Such spin and manipulation of information is likely to continue in the coming months as the industry struggles to recover. As I write, news comes that the operator of the Genkai nuclear plant in Japan’s Saga Prefecture instructed its workers to bombard a public meeting on whether to restart the reactors with emails and messages of support. The meeting, shown live on cable TV and over the Internet, debated restarting two suspended reactors and invited viewers to send their opinions. The mayor of Genkai, Kishimoto Hideo, later gave Kyushu Electric Power Co. the green light, unaware that the company had manipulated the debate. It remains to be seen if that symbolic decision – the first restart of a suspended plant since March 11 – will now stand.
From my point of view, neither the industry nor the government bodies are doing enough to share accurate information about nuclear energy. If they were doing their job and telling the real story about the technology their efforts would inevitably provide a far more hopeful picture about nuclear energy and its demonstrated potential for making the world a richer and cleaner place – especially compared to continuing addiction to competitive fossil fuels. Here is the comment that I added:
The global fossil fuel industry waged an even more profitable and coordinated battle for hearts and minds in the wake of Fukushima by purchasing a seemingly unending series of advertisements aimed at telling the world how hard they were working on alternative energy sources like producing oil from algae and windmills and about their recently discovered “100 year” supply of natural gas enabled by hydraulic fracturing.
They never came out and said it, but the effect (intended?) of those commercials was to support the never ending, breathless commentary about difficulties being experienced by their energy supply competitors who operate nuclear power plants. They would love it if the event delayed construction of new nuclear plants – every reactor year of delay adds about $300-$900 million to their revenues depending on volatile fuel prices.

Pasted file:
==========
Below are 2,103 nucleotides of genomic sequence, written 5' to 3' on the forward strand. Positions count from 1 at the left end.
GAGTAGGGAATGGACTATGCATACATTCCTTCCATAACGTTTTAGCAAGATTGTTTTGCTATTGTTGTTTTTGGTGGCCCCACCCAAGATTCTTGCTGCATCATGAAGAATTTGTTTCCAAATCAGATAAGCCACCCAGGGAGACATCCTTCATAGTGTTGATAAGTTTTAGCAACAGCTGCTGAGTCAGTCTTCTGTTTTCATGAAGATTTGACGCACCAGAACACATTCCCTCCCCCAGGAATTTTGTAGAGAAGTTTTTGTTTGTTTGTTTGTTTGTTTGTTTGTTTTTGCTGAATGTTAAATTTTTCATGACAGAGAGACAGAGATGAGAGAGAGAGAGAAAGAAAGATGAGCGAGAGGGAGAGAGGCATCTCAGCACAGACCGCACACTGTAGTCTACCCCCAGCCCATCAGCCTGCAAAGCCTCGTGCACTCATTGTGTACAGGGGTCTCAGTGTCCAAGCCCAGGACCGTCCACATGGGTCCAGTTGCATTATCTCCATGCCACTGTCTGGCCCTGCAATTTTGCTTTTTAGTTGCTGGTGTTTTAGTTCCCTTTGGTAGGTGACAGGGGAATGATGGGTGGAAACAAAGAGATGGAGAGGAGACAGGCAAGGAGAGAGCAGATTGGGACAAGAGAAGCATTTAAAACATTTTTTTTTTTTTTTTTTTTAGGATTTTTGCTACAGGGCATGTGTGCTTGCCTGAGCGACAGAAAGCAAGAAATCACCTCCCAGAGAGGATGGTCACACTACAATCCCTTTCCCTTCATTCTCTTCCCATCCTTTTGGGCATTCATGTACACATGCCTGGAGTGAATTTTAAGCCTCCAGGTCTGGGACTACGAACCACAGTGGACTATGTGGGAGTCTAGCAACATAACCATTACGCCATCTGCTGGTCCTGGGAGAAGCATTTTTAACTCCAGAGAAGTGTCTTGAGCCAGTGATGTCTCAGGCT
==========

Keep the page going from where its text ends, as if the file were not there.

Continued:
When Germany shut down 7 operating nuclear power plants, CO2 emissions rose dramatically and the Russian natural gas monopoly gained an additional billion cubic feet per day of sales. (That quantity of gas has a value of about 10 million dollars per day.) The additional LNG that will be shipped to Japan will raise natural gas prices for everyone – UK customers have already been informed that their gas prices have gone up by 30% so far in 2011.
Meanwhile, 4 months after the earthquake and tsunami destroyed a major segment of the infrastructure on the northeast coast of Japan and killed approximately 28,000 people, the melted reactors at Fukushima have solidified inside the pressure vessels. There is a large quantity of radioactive water ON THE SITE that was used to cool down the melted cores, but it is mainly in buildings and tanks. A small amount of radioactive water was released into the very large Pacific Ocean and some radioactive materials (mostly short lived I-131, which with its 8 day half life is now all gone) were released into the atmosphere.
There has not been a single radiation related death, and only two or three workers have received any injuries from radiation. The highest doses have all been low enough so that the only long term effect will be a slight rise in the possibility of getting cancer sometime in the coming decades and that statement only applies to a handful of workers. Most will never see any negative effect from exposure to Fukushima related radiation.
Publisher, Atomic Insights
Disclosure: I served as an engineering officer on board US nuclear submarines. I now work for a company that is designing small modular nuclear reactors. Does that disqualify me from sharing what I know to be true about the profession that I am proud to have chosen? I hope not.
There are plenty of similar opportunities out there for adding commentary to illogical commentary or commentary that is clearly focused at halting the development of one of the most important tools mankind has ever discovered. One more thing I want to point out to you is that there are still fusion dreamers out there who want Americans to spend tens of billions of dollars buying them toys to play with on the promise that they will someday be able to solve energy supply challenges.
Don’t hold your breath waiting for the delivery, but do hold on to your wallets and tell your representatives that you do not support such wasteful research when we have promising fission power alternatives that can deliver vast quantities of useful energy in less than a decade with reasonable support.